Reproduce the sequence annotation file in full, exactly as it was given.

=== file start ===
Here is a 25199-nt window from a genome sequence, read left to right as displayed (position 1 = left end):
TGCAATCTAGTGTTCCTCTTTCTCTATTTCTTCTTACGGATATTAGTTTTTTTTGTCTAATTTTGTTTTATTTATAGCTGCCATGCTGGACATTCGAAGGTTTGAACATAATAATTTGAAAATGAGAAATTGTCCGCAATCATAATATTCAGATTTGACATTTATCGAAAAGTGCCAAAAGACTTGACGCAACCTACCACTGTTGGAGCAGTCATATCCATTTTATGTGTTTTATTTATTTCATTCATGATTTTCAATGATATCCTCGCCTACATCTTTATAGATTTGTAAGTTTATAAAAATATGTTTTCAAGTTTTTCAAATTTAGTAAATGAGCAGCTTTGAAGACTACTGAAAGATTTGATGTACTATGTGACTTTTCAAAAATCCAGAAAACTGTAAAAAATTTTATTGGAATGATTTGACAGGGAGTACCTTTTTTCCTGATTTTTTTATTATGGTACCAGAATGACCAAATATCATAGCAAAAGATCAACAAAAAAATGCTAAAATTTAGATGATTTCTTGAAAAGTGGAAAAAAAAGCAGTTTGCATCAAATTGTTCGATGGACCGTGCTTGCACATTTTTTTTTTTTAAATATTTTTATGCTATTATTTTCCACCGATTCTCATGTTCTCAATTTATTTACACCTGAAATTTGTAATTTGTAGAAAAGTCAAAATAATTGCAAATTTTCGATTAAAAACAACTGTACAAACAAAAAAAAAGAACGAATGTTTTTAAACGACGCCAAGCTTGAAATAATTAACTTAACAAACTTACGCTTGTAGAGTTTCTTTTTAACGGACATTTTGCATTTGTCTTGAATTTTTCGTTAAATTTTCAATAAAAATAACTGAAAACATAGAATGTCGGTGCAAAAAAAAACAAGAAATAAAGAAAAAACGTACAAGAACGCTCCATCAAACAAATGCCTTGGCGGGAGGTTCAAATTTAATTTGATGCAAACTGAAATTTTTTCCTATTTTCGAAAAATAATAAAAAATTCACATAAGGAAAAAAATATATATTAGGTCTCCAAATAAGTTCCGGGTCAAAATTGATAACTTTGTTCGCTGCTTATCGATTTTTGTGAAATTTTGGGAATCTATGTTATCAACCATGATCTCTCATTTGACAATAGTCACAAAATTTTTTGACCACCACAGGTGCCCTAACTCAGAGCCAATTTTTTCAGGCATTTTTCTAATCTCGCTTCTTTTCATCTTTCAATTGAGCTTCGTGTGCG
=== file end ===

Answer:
Here is a 25199-nt window from a genome sequence, read left to right as displayed (position 1 = left end):
TGCAATCTAGTGTTCCTCTTTCTCTATTTCTTCTTACGGATATTAGTTTTTTTTGTCTAATTTTGTTTTATTTATAGCTGCCATGCTGGACATTCGAAGGTTTGAACATAATAATTTGAAAATGAGAAATTGTCCGCAATCATAATATTCAGATTTGACATTTATCGAAAAGTGCCAAAAGACTTGACGCAACCTACCACTGTTGGAGCAGTCATATCCATTTTATGTGTTTTATTTATTTCATTCATGATTTTCAATGATATCCTCGCCTACATCTTTATAGATTTGTAAGTTTATAAAAATATGTTTTCAAGTTTTTCAAATTTAGTAAATGAGCAGCTTTGAAGACTACTGAAAGATTTGATGTACTATGTGACTTTTCAAAAATCCAGAAAACTGTAAAAAATTTTATTGGAATGATTTGACAGGGAGTACCTTTTTTCCTGATTTTTTTATTATGGTACCAGAATGACCAAATATCATAGCAAAAGATCAACAAAAAAATGCTAAAATTTAGATGATTTCTTGAAAAGTGGAAAAAAAAGCAGTTTGCATCAAATTGTTCGATGGACCGTGCTTGCACATTTTTTTTTTTTAAATATTTTTATGCTATTATTTTCCACCGATTCTCATGTTCTCAATTTATTTACACCTGAAATTTGTAATTTGTAGAAAAGTCAAAATAATTGCAAATTTTCGATTAAAAACAACTGTACAAACAAAAAAAAAGAACGAATGTTTTTAAACGACGCCAAGCTTGAAATAATTAACTTAACAAACTTACGCTTGTAGAGTTTCTTTTTAACGGACATTTTGCATTTGTCTTGAATTTTTCGTTAAATTTTCAATAAAAATAACTGAAAACATAGAATGTCGGTGCAAAAAAAAACAAGAAATAAAGAAAAAACGTACAAGAACGCTCCATCAAACAAATGCCTTGGCGGGAGGTTCAAATTTAATTTGATGCAAACTGAAATTTTTTCCTATTTTCGAAAAATAATAAAAAATTCACATAAGGAAAAAAATATATATTAGGTCTCCAAATAAGTTCCGGGTCAAAATTGATAACTTTGTTCGCTGCTTATCGATTTTTGTGAAATTTTGGGAATCTATGTTATCAACCATGATCTCTCATTTGACAATAGTCACAAAATTTTTTGACCACCACAGGTGCCCTAACTCAGAGCCAATTTTTTCAGGCATTTTTCTAATCTCGCTTCTTTTCATCTTTCAATTGAGCTTCGTGTGCG